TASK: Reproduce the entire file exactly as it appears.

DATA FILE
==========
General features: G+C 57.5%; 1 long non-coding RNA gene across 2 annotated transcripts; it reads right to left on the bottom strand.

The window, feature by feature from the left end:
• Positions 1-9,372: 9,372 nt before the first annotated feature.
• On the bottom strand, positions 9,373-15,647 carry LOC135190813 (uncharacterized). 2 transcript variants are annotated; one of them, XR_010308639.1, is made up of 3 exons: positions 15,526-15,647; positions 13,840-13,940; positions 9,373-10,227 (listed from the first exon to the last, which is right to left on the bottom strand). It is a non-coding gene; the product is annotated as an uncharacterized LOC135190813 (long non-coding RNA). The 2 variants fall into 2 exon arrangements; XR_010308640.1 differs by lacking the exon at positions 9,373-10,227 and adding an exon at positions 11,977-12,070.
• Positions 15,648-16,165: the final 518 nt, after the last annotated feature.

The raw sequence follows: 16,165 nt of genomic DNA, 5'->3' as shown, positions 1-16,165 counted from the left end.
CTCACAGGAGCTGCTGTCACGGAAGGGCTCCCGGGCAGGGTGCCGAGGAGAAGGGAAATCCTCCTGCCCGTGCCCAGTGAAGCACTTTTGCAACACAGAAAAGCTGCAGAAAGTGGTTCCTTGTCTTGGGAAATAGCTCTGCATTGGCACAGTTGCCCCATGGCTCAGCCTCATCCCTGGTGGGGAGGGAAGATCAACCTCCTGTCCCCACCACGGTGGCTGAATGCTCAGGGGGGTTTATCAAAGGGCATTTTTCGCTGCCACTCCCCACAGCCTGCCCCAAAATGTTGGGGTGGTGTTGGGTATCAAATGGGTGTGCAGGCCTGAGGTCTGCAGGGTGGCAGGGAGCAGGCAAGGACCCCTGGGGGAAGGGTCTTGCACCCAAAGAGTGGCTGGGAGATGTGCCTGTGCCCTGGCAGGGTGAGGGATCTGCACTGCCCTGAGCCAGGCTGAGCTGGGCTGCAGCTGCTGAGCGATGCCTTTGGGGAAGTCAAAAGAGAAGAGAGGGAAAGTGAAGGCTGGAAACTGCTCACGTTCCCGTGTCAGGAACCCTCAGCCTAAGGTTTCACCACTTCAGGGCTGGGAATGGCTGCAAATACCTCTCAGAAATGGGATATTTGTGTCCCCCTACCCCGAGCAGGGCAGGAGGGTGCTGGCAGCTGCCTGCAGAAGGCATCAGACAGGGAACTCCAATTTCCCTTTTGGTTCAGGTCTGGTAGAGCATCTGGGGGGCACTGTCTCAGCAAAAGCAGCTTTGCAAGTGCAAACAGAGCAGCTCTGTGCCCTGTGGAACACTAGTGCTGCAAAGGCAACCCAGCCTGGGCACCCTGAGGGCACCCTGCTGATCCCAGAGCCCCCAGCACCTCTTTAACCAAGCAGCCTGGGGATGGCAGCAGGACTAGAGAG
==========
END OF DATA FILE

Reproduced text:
General features: G+C 57.5%; 1 long non-coding RNA gene across 2 annotated transcripts; it reads right to left on the bottom strand.

The window, feature by feature from the left end:
• Positions 1-9,372: 9,372 nt before the first annotated feature.
• On the bottom strand, positions 9,373-15,647 carry LOC135190813 (uncharacterized). 2 transcript variants are annotated; one of them, XR_010308639.1, is made up of 3 exons: positions 15,526-15,647; positions 13,840-13,940; positions 9,373-10,227 (listed from the first exon to the last, which is right to left on the bottom strand). It is a non-coding gene; the product is annotated as an uncharacterized LOC135190813 (long non-coding RNA). The 2 variants fall into 2 exon arrangements; XR_010308640.1 differs by lacking the exon at positions 9,373-10,227 and adding an exon at positions 11,977-12,070.
• Positions 15,648-16,165: the final 518 nt, after the last annotated feature.

The raw sequence follows: 16,165 nt of genomic DNA, 5'->3' as shown, positions 1-16,165 counted from the left end.
CTCACAGGAGCTGCTGTCACGGAAGGGCTCCCGGGCAGGGTGCCGAGGAGAAGGGAAATCCTCCTGCCCGTGCCCAGTGAAGCACTTTTGCAACACAGAAAAGCTGCAGAAAGTGGTTCCTTGTCTTGGGAAATAGCTCTGCATTGGCACAGTTGCCCCATGGCTCAGCCTCATCCCTGGTGGGGAGGGAAGATCAACCTCCTGTCCCCACCACGGTGGCTGAATGCTCAGGGGGGTTTATCAAAGGGCATTTTTCGCTGCCACTCCCCACAGCCTGCCCCAAAATGTTGGGGTGGTGTTGGGTATCAAATGGGTGTGCAGGCCTGAGGTCTGCAGGGTGGCAGGGAGCAGGCAAGGACCCCTGGGGGAAGGGTCTTGCACCCAAAGAGTGGCTGGGAGATGTGCCTGTGCCCTGGCAGGGTGAGGGATCTGCACTGCCCTGAGCCAGGCTGAGCTGGGCTGCAGCTGCTGAGCGATGCCTTTGGGGAAGTCAAAAGAGAAGAGAGGGAAAGTGAAGGCTGGAAACTGCTCACGTTCCCGTGTCAGGAACCCTCAGCCTAAGGTTTCACCACTTCAGGGCTGGGAATGGCTGCAAATACCTCTCAGAAATGGGATATTTGTGTCCCCCTACCCCGAGCAGGGCAGGAGGGTGCTGGCAGCTGCCTGCAGAAGGCATCAGACAGGGAACTCCAATTTCCCTTTTGGTTCAGGTCTGGTAGAGCATCTGGGGGGCACTGTCTCAGCAAAAGCAGCTTTGCAAGTGCAAACAGAGCAGCTCTGTGCCCTGTGGAACACTAGTGCTGCAAAGGCAACCCAGCCTGGGCACCCTGAGGGCACCCTGCTGATCCCAGAGCCCCCAGCACCTCTTTAACCAAGCAGCCTGGGGATGGCAGCAGGACTAGAGAG